Microfluidizers as highpressure homogenizers or piston-
gap homogenizers.
The dispersion (emulsion or suspension) passes a very tiny
gap with an extremely high velocity.
Prior to entering the gap, the suspension is contained in a
cylinder with a relatively large diameter compared to the
width of the following gap.
A major disadvantage of microfluidizers is the required
long production time.
In the APV LAB 40, the diameter of the cylinder is
about 3 cm, it narrows to about roughly 3 - 25 m
(varies with applied pressure) when the suspension
enters the homogenization gap.
The cavitation and shear forces in the gap were
sufficiently high to break particles which were
distinctly larger than the gap width.
Therefore it is possible to disrupt relatively large sized
powders (up to 200 m)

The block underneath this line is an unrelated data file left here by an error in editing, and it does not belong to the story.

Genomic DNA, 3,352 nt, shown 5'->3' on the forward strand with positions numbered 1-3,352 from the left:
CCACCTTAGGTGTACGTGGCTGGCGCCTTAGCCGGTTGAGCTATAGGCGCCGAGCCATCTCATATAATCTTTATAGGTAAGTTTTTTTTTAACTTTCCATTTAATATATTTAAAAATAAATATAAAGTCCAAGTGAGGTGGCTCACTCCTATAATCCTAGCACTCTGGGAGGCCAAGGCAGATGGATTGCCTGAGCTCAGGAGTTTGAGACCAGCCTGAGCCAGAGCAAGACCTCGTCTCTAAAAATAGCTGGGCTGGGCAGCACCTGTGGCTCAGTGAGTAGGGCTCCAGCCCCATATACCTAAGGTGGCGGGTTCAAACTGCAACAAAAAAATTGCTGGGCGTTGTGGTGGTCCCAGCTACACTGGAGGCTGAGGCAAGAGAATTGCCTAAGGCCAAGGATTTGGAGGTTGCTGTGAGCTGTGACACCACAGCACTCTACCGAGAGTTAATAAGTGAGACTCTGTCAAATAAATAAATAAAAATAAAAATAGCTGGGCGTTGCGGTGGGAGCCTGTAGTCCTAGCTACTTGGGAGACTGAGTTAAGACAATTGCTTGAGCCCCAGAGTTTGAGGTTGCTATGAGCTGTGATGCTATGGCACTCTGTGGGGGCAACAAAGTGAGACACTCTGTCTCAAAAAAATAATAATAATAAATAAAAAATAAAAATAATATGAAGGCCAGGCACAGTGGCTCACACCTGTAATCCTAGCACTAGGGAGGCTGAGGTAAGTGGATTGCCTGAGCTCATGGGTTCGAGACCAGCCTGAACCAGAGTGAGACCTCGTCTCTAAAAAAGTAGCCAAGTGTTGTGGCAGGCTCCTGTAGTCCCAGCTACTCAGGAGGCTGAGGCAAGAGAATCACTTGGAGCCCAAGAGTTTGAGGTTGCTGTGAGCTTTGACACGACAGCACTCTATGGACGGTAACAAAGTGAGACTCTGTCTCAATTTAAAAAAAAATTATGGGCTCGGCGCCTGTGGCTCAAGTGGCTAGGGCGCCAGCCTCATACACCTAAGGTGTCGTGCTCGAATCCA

There are advantages of the piston-gap homogenization
technique:
the effective particle diminution
production lines can be qualified and validated
production lines already exist in industry, for example,
production of parenterals, and so on
no contamination, for example, iron content is below 1
ppm
simple process
low-cost process/low-cost equipment.
1. Cavitation
2. Boiling area
3. Shear forces
4. Turbulence
Combination Technology
The process includes three steps:
dissolving the organic compound in a water-miscible
first solvent to form a solution
mixing this solution with the second solvent to obtain
a "presuspension (=precipitate)
adding energy to this "pre-suspension" to form
particles having an average effective particle size of
400 nm - 2.0 m.
Drug nanosuspension
administration
1. Oral administration of the nanosuspensions
When a drug is given orally, the bioavailability and
finally its efficacy depends on the solubility and
absorption in the gastrointestinal tract.
Simple examples reflecting this problem of poor
solubility combined with low absorption are the